To minimize the credit risk, banks and other lenders often obtain some form of security in the form of collateral, before giving any credit or loan. The term collateral refers to some asset that an entity surrenders as a security to borrow funds. Collateral is seized and sold by the lender to make up for the loss suffered by the lender if the entity (creditor) defaults in paying the amount due to the lender.
Based on the presence or absence of such collaterals, payables are classified into two categories.
- Secured payables
- Unsecured payables
A payable that is backed up by some collateral is known as secured payable. In case of default by the borrower or creditor, collateral is seized and sold by the lender to make up for the credit loss.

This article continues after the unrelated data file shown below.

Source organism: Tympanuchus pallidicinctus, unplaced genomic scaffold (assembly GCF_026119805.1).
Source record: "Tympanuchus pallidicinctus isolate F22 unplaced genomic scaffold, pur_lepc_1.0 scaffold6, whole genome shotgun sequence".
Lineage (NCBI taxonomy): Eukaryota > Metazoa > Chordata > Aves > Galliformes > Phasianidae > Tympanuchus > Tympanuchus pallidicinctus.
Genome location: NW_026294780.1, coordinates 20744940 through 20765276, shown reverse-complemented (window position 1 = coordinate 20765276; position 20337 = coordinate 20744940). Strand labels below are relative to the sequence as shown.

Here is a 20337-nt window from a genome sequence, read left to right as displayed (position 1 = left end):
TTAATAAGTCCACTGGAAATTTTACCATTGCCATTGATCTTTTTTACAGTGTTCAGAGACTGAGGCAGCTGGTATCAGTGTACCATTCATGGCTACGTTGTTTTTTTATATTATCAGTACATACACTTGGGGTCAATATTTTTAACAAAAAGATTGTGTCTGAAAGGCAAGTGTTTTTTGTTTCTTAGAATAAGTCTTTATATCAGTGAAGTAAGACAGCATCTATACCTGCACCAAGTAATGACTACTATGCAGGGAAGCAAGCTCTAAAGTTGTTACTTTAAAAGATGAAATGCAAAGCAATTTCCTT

Companies prefer to obtain credit or borrowings without giving a security for the loan. However, this is not possible in all cases. If the amount is significant or the lender has a policy of obtaining collateral, and the company needs funds, it will accept the lender’s requirements and provide some asset as collateral.
A payable that is NOT backed up by some collateral is known as unsecured payable. In case of default by the borrower or creditor, the lender either suffers the loss or files a lawsuit against the creditor to recover the amount due.